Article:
What is a tendency in the professor will become a heresy in the student.
— Dr. Ferris “Chip” McDaniel
We called it “sparring.” It was one of the favorite pastimes on our seminary campus. If you were bored, or simply together with people who “enjoyed discussing things”, you could bring up a controversial theological topic and watch them have at it. Often someone would play the devil’s advocate and needle his friends about their viewpoint. Sometimes there were people who truly stood on the other side of the question and were arguing their position from a sincere heart. At times the discussion would get personal, tempers would flare and personal insults might be exchanged (though in a “loving” and “Christian” manner), and the discussion would terminate with the angry parties stalking off, muttering to themselves how narrow-minded their counterparts were. By dinner time usually the debaters would have reconciled somewhat, but they’d still be touchy about their pet theological subject.
Well, we were seminary students, after all. Discussing the minutiae of Christian theology was bread and butter, light and air to us, much like it might be to a student in a Jewish Yeshiva. We were being trained for this, for “accurately handling the word of truth,”1 for defending the Faith, for making sure that people did not introduce heresy into the Church or alter her time-honored doctrines and systems. Fortunately, we were able to remain friends despite our sometimes violently differing theological viewpoints. But I have found that not to be the case with many every-day Christians.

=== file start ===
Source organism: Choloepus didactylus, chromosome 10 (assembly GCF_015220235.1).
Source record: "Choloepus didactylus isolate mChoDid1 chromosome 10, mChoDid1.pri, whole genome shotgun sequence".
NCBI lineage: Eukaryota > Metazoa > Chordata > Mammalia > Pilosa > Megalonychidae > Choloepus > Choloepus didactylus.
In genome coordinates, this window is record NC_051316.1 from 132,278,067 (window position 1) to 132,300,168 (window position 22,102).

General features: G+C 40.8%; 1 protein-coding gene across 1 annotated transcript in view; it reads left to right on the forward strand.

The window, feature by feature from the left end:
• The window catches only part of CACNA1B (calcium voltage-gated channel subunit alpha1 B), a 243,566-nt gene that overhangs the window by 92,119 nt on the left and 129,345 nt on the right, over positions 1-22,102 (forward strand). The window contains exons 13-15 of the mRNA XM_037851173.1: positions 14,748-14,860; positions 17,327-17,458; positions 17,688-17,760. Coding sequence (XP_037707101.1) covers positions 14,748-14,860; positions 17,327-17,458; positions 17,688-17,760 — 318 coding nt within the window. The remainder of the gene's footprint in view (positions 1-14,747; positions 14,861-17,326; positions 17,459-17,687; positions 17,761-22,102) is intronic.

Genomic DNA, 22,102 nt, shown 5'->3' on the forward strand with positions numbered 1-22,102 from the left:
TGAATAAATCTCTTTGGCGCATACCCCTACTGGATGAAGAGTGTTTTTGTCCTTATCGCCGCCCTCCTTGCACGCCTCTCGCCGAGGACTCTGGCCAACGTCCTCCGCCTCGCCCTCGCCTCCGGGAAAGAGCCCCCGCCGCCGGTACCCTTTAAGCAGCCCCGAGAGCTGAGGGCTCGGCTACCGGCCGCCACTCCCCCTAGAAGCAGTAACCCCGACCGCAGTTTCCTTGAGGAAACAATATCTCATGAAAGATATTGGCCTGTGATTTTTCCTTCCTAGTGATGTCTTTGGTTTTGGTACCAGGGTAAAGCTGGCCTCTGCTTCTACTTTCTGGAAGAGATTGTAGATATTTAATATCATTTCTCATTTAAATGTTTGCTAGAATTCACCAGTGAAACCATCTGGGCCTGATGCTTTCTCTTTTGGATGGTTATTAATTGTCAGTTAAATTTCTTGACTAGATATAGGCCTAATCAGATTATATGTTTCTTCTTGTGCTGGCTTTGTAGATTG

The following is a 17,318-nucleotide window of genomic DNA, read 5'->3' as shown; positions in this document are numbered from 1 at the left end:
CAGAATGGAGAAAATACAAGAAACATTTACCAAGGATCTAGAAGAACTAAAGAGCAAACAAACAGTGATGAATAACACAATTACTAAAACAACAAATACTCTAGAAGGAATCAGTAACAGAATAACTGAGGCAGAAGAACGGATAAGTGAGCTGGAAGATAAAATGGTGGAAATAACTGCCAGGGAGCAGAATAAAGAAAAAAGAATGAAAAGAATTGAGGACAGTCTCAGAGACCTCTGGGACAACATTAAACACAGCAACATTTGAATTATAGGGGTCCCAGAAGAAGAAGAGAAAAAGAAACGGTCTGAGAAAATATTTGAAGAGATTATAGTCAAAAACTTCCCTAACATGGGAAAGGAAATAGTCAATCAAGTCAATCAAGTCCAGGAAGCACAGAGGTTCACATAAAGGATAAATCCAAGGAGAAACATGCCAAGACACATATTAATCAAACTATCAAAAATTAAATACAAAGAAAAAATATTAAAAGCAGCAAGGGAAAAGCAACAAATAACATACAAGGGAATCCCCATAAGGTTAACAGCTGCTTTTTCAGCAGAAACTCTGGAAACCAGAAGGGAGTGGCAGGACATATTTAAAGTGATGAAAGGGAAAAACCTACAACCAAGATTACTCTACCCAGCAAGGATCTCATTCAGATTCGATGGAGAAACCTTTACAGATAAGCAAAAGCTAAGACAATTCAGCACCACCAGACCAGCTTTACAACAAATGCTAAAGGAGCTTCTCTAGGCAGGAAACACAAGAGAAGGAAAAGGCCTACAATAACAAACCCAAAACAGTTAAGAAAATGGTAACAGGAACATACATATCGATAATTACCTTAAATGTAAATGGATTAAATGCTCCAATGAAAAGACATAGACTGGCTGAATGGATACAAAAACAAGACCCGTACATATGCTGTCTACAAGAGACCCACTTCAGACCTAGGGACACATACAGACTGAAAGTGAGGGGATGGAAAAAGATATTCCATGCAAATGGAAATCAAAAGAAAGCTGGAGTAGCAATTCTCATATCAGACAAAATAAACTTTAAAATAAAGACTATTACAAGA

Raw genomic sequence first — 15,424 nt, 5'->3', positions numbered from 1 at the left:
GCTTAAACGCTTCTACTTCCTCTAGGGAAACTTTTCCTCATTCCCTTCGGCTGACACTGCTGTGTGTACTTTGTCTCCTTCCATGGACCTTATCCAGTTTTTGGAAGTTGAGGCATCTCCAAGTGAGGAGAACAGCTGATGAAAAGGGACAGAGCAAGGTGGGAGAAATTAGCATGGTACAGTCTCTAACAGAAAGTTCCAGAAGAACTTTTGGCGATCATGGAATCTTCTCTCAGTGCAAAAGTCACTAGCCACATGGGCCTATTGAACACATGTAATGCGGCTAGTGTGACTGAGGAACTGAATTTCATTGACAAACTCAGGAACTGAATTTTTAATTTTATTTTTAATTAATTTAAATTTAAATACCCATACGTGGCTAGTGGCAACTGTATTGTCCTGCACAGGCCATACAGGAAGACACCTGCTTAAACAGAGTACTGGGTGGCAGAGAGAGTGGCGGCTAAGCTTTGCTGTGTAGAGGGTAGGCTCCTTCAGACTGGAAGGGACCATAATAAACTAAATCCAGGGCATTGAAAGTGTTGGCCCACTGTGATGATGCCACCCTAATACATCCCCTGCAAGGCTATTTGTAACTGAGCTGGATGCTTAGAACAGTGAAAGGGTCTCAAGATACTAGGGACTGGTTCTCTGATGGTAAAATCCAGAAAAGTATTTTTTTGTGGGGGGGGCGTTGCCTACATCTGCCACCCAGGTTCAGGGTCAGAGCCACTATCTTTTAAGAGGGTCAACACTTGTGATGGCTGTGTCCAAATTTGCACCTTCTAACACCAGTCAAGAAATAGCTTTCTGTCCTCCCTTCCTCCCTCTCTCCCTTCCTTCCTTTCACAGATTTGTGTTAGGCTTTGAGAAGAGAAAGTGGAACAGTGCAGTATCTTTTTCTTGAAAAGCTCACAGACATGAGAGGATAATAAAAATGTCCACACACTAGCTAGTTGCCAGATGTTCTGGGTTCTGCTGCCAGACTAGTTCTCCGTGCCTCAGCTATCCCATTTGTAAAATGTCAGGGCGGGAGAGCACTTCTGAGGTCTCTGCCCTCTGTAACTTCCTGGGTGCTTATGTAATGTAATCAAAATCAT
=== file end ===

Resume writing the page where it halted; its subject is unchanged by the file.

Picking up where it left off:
Your average Christian layperson, regardless of which flavor of Christianity he or she belongs to, will often cling to a certain theological viewpoint without ever having thought through all of the implications of it and they will defend it viciously, not allowing any flaws to be pointed out in it. They are the death commandos of their Christian theology, those who would rather die than be shown that there are any weaknesses in their understanding of Truth. And it is in a great part to these beloved brothers and sisters that I am writing.
- 1. II Timothy 2:15